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A quick look at jpackage

tkuenneth profile image Thomas Kuenneth ・3 min read

With Java 14, we will get back a tool to create native installation archives for our Java applications. While Java on the client unfortunately is not considered a hot topic these days, it is very important that the current gap is closed - again. There used to be a commandline tool called javafxpackager which was later renamed javapackager and even later removed from the JDK. java(fx)packager performed tasks related to packaging and signing Java and JavaFX applications, so when JavaFX was unbundled from the JDK, it sort of made sense to temporarily remove related tools as well. With jpackage a fresh, re-thought and more general implementation returns.
Java 14 will be released in March 2020 so what is available today is preliminary (early access). Further, jpackage is considered an incubator feature, so even what we will see in March may change over time.
Installing Java on a Mac is a matter of a few minutes. After downloading and unzipping the tarball just move the base directory to /Library/Java/JavaVirtualMachines/.

cd ~/Downloads
tar xzf openjdk-14-ea+28_osx-x64_bin.tar.gz
sudo mv jdk-14.jdk /Library/Java/JavaVirtualMachines
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Did you know you can list your installed Java versions with /usr/libexec/java_home -V? By default the Mac will use the latest version, so after this installation java -version will print something like openjdk version "14-ea" 2020-03-17. Still, typing jpackage will produce a command not found. To fix this, you could add /Library/Java/JavaVirtualMachines/jdk-14.jdk/Contents/Home/bin to PATH. For now I suggest to just use the absolute path when invoking the tool, because you will pass quite a few arguments, so creating a small shell script will make your life much easier.

Take a look at this one:

#!/bin/sh
JAVA_HOME=/Library/Java/JavaVirtualMachines/jdk-14.jdk/Contents/Home
BASEDIR=/Users/thomas/Entwicklung/Bitbucket/clip4moni
VERSION=`sed -n -e 's/.*VERSION = \"\(.*\)\".*/\1/p' < $BASEDIR/src/main/classes/com/thomaskuenneth/clip4moni/Clip4Moni.java`

$JAVA_HOME/bin/jpackage --name Clip4Moni --icon $BASEDIR/artwork/Clip4Moni.icns --app-version $VERSION --type app-image --module-path $BASEDIR/build/modules -m main/com.thomaskuenneth.clip4moni.Clip4Moni
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I use it to create the application bundle for my app Clip4Moni, a small text snippet tool that resides in the system tray (Windows, Linux) or menu bar (on a Mac). It is based upon Java modules. While jpackage can work with plain jars as well, I strongly suggest bringing your code to recent Java versions. So many nice features have gone into the language, it is more than a pity not to use them. Now, let's go through the script, starting with the last line. --name is the name of the application. --icon references the icon file. --type defines what kind of archive shall be created, in this case it is just the app bundle. --module-path specifies where the module files are located. -m identifies the main class.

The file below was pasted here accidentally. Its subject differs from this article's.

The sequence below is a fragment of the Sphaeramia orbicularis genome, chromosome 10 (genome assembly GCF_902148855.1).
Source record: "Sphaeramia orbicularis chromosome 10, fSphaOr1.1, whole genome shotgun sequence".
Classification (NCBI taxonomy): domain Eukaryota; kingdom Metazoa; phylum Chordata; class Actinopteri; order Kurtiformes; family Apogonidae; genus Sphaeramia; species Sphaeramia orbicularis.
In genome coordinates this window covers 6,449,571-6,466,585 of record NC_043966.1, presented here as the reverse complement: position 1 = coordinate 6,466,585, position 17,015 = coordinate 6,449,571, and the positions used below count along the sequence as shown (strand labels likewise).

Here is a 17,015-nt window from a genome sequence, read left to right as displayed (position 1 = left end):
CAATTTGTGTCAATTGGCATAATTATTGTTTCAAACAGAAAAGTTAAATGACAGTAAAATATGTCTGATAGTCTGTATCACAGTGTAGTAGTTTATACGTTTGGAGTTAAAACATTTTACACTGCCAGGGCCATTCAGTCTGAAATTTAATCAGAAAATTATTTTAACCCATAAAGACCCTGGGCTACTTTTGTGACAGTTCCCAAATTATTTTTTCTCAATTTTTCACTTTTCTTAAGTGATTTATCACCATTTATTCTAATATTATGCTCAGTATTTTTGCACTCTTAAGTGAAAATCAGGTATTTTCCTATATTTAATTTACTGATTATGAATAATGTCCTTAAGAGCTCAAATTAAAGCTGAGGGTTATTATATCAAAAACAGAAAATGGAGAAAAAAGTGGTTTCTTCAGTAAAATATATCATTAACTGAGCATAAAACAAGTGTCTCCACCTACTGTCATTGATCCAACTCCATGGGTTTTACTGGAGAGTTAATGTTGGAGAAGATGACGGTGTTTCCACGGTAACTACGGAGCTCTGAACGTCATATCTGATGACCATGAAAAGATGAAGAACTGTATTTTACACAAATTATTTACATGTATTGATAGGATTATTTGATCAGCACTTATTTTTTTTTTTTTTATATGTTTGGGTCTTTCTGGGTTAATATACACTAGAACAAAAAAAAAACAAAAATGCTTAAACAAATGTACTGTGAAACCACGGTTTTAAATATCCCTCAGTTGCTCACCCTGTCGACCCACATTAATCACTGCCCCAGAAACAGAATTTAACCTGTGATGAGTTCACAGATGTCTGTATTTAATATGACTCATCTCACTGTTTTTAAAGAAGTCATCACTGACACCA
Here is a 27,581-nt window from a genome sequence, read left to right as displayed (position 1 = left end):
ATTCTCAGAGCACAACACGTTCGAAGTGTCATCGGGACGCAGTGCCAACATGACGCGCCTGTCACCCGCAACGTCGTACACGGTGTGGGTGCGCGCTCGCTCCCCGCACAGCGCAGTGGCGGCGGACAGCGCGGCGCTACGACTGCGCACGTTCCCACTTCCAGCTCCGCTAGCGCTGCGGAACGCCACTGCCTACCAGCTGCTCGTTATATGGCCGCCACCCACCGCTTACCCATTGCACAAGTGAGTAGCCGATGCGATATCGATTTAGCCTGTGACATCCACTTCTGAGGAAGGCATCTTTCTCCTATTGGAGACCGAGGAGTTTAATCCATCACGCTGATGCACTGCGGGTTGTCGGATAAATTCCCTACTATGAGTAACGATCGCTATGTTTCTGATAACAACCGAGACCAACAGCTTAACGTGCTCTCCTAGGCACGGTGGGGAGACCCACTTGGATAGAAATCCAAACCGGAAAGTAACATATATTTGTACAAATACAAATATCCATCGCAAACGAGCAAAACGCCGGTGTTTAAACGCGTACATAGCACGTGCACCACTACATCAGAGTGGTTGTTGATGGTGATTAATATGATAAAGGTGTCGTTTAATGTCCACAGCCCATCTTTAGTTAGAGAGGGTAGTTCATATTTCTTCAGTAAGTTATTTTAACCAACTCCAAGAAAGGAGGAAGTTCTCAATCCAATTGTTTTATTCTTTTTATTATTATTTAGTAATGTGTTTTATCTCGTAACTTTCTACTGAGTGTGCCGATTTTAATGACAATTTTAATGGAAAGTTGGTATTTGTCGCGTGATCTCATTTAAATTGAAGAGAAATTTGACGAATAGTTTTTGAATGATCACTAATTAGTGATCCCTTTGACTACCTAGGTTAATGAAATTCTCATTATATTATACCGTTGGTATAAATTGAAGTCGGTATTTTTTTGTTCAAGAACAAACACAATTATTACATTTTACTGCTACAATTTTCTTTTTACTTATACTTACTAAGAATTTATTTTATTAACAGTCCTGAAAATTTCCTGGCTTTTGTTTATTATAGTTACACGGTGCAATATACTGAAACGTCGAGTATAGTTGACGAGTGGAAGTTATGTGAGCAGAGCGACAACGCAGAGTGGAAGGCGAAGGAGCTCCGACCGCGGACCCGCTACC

--app-version sets, well, the version number of the app, for example 1.3.3. If you look at my script I do a funny looking sed call. Let me explain. I define the app version as a String constant. So I go to the source file in which the definition resides, and read the version number. This is the input:

...
public static final String VERSION = "1.3.3";
...
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jpackage is easy to use. Although it is still in preview it worked flawlessly. There is just a minor thing I noticed. Part of a Mac app bundle is a file called info.plist that contains important information about the app. It is created by jpackage. Currently it contains these lines:

<!-- See https://developer.apple.com/app-store/categories/ for list of AppStore categories -->
<key>LSApplicationCategoryType</key>
<string>Unknown</string>
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The underlying idea seems to be that developer edits the file. But using the syntax in my script, it is created on the fly. One solution might be to edit it after the invocation of jpackage. But this may not work if you sign your app (which can be done through jpackage). Another thing I would love to see is the ability to bring in additional entries. My app resides in the menu bar so I would like to hide the Dock icon. This is done as follows:

<key>LSUIElement</key>
<string>true</string>
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It would be cool to specify such entries at the commandline. There may already be solutions to this, so if you, dear reader, know how to do this, please tell me in the comments.

Discussion (1)

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larsroe profile image
larsroe

You can create a custom Info.plist, then tell jpackage to use that with the --resource-dir option. The resource-dir is useful for a lot of platform-specific options.

More information is at: docs.oracle.com/en/java/javase/14/..., or try jpackage with --verbose to see what is copied from the JDK default that you could customize.